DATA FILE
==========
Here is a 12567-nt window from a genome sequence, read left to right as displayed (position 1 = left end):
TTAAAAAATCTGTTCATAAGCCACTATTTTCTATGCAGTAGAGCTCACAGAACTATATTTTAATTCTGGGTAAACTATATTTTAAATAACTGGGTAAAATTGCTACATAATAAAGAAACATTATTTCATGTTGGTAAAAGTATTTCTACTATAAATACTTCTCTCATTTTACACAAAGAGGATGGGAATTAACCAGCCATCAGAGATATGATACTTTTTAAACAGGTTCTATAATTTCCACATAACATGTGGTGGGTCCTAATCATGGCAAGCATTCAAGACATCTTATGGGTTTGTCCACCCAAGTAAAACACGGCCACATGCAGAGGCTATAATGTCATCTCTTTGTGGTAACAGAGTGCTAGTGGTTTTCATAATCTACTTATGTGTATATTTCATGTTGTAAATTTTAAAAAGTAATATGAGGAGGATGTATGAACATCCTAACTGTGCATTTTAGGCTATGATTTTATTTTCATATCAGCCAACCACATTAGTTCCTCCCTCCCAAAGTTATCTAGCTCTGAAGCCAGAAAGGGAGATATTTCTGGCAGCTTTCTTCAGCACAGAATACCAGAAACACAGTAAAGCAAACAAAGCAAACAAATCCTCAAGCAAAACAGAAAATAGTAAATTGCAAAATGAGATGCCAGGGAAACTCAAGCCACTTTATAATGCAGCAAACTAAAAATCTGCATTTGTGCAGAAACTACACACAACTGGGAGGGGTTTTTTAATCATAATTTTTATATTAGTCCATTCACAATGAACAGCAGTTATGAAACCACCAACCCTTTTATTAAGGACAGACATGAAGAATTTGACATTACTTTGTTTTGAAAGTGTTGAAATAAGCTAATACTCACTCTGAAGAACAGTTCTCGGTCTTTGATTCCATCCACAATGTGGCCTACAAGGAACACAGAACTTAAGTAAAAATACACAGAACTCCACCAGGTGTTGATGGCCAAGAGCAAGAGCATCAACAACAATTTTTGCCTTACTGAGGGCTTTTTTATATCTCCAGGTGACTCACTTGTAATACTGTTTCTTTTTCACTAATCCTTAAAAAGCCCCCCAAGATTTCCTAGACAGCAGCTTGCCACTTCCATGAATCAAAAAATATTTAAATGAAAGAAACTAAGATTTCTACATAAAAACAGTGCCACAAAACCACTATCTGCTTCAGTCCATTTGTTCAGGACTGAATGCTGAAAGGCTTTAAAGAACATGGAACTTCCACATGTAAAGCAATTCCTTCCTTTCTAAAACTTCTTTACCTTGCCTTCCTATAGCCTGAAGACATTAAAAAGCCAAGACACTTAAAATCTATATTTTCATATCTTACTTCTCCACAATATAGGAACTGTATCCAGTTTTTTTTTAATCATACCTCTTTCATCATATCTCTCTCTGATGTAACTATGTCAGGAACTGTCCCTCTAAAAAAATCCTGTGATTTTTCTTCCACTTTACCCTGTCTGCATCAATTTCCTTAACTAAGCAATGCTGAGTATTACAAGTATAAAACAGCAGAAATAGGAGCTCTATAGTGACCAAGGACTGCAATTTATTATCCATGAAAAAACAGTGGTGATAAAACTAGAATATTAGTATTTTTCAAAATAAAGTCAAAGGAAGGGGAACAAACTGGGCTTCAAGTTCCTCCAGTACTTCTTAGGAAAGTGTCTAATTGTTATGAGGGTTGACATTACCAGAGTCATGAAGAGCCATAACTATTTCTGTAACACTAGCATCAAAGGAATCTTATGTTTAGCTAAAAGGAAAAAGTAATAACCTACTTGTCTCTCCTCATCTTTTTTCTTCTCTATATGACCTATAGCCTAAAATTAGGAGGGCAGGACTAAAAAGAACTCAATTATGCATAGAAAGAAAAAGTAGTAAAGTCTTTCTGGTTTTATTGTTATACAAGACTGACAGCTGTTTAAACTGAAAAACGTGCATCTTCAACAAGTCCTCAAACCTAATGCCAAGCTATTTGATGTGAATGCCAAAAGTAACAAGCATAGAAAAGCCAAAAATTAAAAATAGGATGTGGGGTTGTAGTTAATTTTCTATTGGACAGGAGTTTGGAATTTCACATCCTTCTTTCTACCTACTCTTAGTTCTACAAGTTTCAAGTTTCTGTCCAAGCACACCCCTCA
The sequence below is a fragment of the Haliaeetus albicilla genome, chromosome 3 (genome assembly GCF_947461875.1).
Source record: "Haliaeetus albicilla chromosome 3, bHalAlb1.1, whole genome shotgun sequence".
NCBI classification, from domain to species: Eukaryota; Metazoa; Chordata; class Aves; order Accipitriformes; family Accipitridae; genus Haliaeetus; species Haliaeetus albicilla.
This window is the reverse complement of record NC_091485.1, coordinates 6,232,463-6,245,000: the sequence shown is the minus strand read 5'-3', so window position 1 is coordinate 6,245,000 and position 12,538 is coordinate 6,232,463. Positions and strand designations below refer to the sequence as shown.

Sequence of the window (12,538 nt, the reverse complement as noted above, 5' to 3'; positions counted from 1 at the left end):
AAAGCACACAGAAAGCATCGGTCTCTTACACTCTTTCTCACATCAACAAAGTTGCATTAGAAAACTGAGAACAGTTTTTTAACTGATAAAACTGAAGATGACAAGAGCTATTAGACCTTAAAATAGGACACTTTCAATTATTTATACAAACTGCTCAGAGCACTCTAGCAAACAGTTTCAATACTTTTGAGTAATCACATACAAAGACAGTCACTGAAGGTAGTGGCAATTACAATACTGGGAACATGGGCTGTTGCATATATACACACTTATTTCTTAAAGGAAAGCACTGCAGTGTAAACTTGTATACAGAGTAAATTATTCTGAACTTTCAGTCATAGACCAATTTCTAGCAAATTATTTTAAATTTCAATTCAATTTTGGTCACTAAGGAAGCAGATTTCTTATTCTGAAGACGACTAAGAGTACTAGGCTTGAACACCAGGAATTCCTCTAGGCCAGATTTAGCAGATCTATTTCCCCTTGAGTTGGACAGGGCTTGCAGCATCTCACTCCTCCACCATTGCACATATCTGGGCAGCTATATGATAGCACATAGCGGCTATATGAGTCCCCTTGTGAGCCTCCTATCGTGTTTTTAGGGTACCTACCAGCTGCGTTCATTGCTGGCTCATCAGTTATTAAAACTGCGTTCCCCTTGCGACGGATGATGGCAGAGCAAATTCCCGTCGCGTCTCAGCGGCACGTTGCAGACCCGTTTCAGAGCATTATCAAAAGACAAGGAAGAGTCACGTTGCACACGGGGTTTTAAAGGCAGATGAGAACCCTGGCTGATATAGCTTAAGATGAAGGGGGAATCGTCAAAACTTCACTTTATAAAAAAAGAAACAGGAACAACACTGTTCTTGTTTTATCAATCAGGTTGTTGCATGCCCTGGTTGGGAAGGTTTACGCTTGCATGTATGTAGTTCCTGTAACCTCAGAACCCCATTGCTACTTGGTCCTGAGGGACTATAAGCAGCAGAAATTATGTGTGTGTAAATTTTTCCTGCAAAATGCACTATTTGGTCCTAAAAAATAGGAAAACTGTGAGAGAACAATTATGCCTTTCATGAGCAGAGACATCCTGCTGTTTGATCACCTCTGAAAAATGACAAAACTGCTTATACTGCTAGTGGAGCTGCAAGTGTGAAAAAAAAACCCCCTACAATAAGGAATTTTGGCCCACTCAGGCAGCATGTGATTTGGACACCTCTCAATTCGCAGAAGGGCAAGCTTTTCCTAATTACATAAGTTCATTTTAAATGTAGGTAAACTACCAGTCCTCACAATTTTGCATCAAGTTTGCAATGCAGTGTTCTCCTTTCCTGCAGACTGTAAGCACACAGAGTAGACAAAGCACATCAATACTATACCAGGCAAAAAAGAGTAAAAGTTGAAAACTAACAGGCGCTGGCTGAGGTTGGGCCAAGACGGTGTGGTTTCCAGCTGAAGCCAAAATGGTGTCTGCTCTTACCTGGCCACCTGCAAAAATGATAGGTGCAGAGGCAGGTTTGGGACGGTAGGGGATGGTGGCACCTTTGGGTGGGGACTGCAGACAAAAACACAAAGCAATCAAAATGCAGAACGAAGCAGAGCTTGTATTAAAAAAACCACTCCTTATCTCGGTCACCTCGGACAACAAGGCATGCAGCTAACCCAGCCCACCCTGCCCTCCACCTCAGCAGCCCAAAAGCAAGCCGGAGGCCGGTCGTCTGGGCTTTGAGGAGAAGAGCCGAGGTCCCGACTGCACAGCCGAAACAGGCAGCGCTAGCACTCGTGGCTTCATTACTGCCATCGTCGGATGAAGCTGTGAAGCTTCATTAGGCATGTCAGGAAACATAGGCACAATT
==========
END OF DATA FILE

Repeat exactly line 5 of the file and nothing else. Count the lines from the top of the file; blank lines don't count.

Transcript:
NCBI classification, from domain to species: Eukaryota; Metazoa; Chordata; class Aves; order Accipitriformes; family Accipitridae; genus Haliaeetus; species Haliaeetus albicilla.